Searching over 5,500,000 cases.


searching
Buy This Entire Record For $7.95

Download the entire decision to receive the complete text, official citation,
docket number, dissents and concurrences, and footnotes for this case.

Learn more about what you receive with purchase of this case.

MCCLOSKEY v. MCCLOSKEY

May 1, 1978

ELIZABETH K. McCLOSKEY
v.
THOMAS D. McCLOSKEY and McCLOSKEY & COMPANY, INC.



The opinion of the court was delivered by: FOGEL

 FOGEL, J.

 This case presents the following two issues of first impression with respect to the "purchase or sale" standing requirement of Section 10(b) of the 1934 Securities Exchange Act, 15 U.S.C. § 78j(b) *fn1" and Rule 10b-5 *fn2" promulgated thereunder:

 
1) Is an exchange of shares for voting trust certificates a "purchase or sale"?
 
2) Is a shareholder agreement granting a corporation the right of first refusal a "purchase or sale"?3

 Our answer to the first question is no and to the second question is yes ; accordingly, defendants' motion to dismiss, or in the alternative, for summary judgment is denied. Our reasons follows:

 I. STATEMENT OF THE FACTS :

 Plaintiff, Elizabeth McCloskey, is a citizen of Pennsylvania, and former wife of defendant Thomas McCloskey. Prior to August 10, 1965, plaintiff owned 1,386 shares of common stock of McCloskey & Company, a Delaware corporation. On August 10, 1965, the shareholders of McCloskey & Company approved a merger between that corporation and defendant McCloskey & Company, Inc., under which defendant McCloskey & Company, Inc. became the surviving corporation. Pursuant to the merger, and a shareholder's agreement executed on August 10, 1965, certain shareholders of McCloskey & Company, including plaintiff and defendant Thomas McCloskey, exchanged their shares of common stock in McCloskey & Company for an equal number of shares in the surviving corporation, defendant McCloskey & Company, Inc. The remaining shareholders of McCloskey & Company sold their shares of common stock to defendant McCloskey & Company, Inc. for cash and notes payable over a period of ten years.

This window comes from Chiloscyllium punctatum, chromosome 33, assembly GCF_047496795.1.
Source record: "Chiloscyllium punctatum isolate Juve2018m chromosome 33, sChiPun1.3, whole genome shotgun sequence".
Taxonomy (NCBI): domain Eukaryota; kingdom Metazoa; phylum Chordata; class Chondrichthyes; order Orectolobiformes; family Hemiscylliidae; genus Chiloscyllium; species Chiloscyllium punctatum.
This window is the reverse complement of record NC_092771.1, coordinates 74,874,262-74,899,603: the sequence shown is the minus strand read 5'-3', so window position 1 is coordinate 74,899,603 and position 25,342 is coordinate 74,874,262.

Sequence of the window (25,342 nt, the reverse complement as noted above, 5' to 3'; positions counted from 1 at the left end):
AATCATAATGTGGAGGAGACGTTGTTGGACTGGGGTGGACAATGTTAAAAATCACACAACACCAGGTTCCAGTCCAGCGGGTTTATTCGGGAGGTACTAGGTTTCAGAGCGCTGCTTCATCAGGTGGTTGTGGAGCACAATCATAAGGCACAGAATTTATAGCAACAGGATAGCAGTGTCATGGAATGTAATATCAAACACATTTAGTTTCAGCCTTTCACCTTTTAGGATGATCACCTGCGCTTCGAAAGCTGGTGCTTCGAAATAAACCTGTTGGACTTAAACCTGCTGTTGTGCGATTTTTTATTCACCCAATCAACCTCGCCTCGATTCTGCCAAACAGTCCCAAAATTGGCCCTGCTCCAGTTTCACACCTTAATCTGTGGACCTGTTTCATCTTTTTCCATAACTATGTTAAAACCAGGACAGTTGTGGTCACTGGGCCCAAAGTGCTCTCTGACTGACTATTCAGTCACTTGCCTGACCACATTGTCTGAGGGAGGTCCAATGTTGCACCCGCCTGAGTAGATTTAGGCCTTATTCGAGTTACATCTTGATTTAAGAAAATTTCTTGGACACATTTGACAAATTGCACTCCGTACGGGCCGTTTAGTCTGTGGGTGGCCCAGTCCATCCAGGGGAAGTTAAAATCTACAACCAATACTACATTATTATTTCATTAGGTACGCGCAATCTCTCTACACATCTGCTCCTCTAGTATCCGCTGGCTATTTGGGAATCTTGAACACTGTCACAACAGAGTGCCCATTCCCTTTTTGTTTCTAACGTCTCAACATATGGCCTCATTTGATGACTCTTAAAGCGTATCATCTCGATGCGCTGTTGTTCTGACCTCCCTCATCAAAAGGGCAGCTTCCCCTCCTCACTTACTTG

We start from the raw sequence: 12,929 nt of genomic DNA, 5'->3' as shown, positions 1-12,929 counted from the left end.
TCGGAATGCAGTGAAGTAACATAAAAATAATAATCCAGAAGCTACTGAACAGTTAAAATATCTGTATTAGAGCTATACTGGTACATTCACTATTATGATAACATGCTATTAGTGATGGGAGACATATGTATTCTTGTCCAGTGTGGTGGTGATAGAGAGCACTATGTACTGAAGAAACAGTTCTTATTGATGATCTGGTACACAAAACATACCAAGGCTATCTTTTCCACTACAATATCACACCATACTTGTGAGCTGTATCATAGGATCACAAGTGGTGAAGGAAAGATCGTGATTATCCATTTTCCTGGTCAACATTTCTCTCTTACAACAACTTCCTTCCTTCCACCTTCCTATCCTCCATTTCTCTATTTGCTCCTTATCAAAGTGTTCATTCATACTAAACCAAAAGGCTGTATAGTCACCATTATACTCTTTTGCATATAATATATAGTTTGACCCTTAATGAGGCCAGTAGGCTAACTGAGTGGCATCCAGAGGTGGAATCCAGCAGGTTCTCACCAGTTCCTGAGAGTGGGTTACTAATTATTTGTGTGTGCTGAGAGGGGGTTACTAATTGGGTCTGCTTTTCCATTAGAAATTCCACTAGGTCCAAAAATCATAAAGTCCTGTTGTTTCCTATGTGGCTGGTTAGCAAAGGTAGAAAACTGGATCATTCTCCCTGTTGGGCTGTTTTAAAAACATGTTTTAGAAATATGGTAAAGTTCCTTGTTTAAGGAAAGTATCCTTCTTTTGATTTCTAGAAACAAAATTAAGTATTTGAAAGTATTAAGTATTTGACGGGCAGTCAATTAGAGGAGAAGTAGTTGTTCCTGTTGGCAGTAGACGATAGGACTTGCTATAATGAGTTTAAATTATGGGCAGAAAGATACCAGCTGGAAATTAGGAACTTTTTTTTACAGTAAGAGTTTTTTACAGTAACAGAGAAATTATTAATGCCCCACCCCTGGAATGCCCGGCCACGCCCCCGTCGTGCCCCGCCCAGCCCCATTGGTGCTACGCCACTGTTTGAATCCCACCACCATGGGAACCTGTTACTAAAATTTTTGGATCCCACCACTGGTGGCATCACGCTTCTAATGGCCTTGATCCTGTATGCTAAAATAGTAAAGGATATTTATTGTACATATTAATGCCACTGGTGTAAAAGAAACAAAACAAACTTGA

Under the terms of the shareholder agreement of August 10, 1965, all shareholders of defendant McCloskey & Company, Inc. were required to execute a voting trust agreement effective for ten years (effective until August 10, 1975), unless terminated earlier by reason of satisfaction of the notes held by the selling shareholders of McCloskey & Company. On August 10, 1965, all shareholders of defendant McCloskey & Company, Inc. executed the voting trust agreement, pursuant to which they exchanged their common stock for voting trust certificates that reflected the number of shares held in trust. The voting trust agreement provided that Matthew McCloskey and defendant Thomas McCloskey would act as voting trustees. On October 10, 1972, Matthew McCloskey resigned as a voting trustee, leaving defendant Thomas McCloskey as the sole voting trustee.

 On April 7, 1973, a special meeting of the shareholders of defendant McCloskey & Company, Inc. was held which plaintiff did not attend; its purposes, as stated in the Waiver of Notice, were: (1) to amend the by-laws to increase the number of directors; and (2) to elect five directors. Defendant Thomas McCloskey presided at the meeting and announced that on March 15, 1973, the voting trust created pursuant to the voting trust agreement of August 10, 1965, had terminated. Accordingly, the shares of common stock in defendant McCloskey & Company, Inc. were distributed to all holders of the voting trust certificates, with the exception of plaintiff and defendant Thomas McCloskey. Stock was not distributed to plaintiff and defendant Thomas McCloskey because they had allegedly executed a second voting trust agreement on March 16, 1973; under that agreement the shares of stock to which plaintiff and defendant Thomas McCloskey would have otherwise been entitled, were exchanged for voting trust certificates in a second voting trust. Under this voting trust, which included a majority of the outstanding shares of defendant McCloskey & Company, Inc., defendant Thomas McCloskey was designated as sole voting trustee; it was effective for ten years (until March 16, 1983), unless terminated earlier by the death of the voting trustee.

 At the April 7, 1973, special meeting of stockholders, defendant Thomas McCloskey proposed a stockholder's agreement for adoption. Under the proposed agreement, defendant corporation acquired the right of first refusal with respect to: (1) all stock currently outstanding; and (2) any subsequently issued stock. If the corporation elected not to exercise its option, the other shareholders were granted the right to buy the stock. This agreement was signed by each shareholder in attendance at the meeting. Defendant Thomas McCloskey signed the agreement, purportedly on behalf of plaintiff while acting in his capacity as voting trustee under the terms of the March 16, 1973, voting trust agreement.

 II. STATEMENT OF THE LEGAL ...


Buy This Entire Record For $7.95

Download the entire decision to receive the complete text, official citation,
docket number, dissents and concurrences, and footnotes for this case.

Learn more about what you receive with purchase of this case.